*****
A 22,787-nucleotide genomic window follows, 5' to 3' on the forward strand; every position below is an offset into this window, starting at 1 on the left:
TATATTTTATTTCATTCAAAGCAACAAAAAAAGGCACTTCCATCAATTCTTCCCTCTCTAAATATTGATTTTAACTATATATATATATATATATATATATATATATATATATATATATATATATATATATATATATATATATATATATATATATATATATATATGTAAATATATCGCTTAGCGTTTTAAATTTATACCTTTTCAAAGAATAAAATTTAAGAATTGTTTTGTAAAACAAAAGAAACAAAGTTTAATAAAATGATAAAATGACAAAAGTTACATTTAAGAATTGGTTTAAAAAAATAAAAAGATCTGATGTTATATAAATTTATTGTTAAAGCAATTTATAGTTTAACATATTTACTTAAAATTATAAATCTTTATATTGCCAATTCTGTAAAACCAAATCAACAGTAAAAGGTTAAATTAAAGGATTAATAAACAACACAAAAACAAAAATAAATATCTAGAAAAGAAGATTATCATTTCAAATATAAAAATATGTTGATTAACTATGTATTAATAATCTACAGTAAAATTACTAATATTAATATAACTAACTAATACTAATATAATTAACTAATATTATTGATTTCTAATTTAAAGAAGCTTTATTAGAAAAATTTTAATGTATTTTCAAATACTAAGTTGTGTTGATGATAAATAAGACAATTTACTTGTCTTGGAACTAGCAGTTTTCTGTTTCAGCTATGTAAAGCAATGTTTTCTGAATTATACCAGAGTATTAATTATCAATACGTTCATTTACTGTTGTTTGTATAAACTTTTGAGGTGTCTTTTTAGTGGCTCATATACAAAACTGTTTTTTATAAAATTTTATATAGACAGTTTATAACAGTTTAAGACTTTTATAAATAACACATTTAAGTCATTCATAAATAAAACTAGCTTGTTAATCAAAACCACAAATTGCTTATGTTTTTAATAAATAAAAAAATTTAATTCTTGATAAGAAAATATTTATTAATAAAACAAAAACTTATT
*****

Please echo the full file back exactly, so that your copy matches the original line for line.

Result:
A 22,787-nucleotide genomic window follows, 5' to 3' on the forward strand; every position below is an offset into this window, starting at 1 on the left:
TATATTTTATTTCATTCAAAGCAACAAAAAAAGGCACTTCCATCAATTCTTCCCTCTCTAAATATTGATTTTAACTATATATATATATATATATATATATATATATATATATATATATATATATATATATATATATATATATATATATATATATATATATATATGTAAATATATCGCTTAGCGTTTTAAATTTATACCTTTTCAAAGAATAAAATTTAAGAATTGTTTTGTAAAACAAAAGAAACAAAGTTTAATAAAATGATAAAATGACAAAAGTTACATTTAAGAATTGGTTTAAAAAAATAAAAAGATCTGATGTTATATAAATTTATTGTTAAAGCAATTTATAGTTTAACATATTTACTTAAAATTATAAATCTTTATATTGCCAATTCTGTAAAACCAAATCAACAGTAAAAGGTTAAATTAAAGGATTAATAAACAACACAAAAACAAAAATAAATATCTAGAAAAGAAGATTATCATTTCAAATATAAAAATATGTTGATTAACTATGTATTAATAATCTACAGTAAAATTACTAATATTAATATAACTAACTAATACTAATATAATTAACTAATATTATTGATTTCTAATTTAAAGAAGCTTTATTAGAAAAATTTTAATGTATTTTCAAATACTAAGTTGTGTTGATGATAAATAAGACAATTTACTTGTCTTGGAACTAGCAGTTTTCTGTTTCAGCTATGTAAAGCAATGTTTTCTGAATTATACCAGAGTATTAATTATCAATACGTTCATTTACTGTTGTTTGTATAAACTTTTGAGGTGTCTTTTTAGTGGCTCATATACAAAACTGTTTTTTATAAAATTTTATATAGACAGTTTATAACAGTTTAAGACTTTTATAAATAACACATTTAAGTCATTCATAAATAAAACTAGCTTGTTAATCAAAACCACAAATTGCTTATGTTTTTAATAAATAAAAAAATTTAATTCTTGATAAGAAAATATTTATTAATAAAACAAAAACTTATT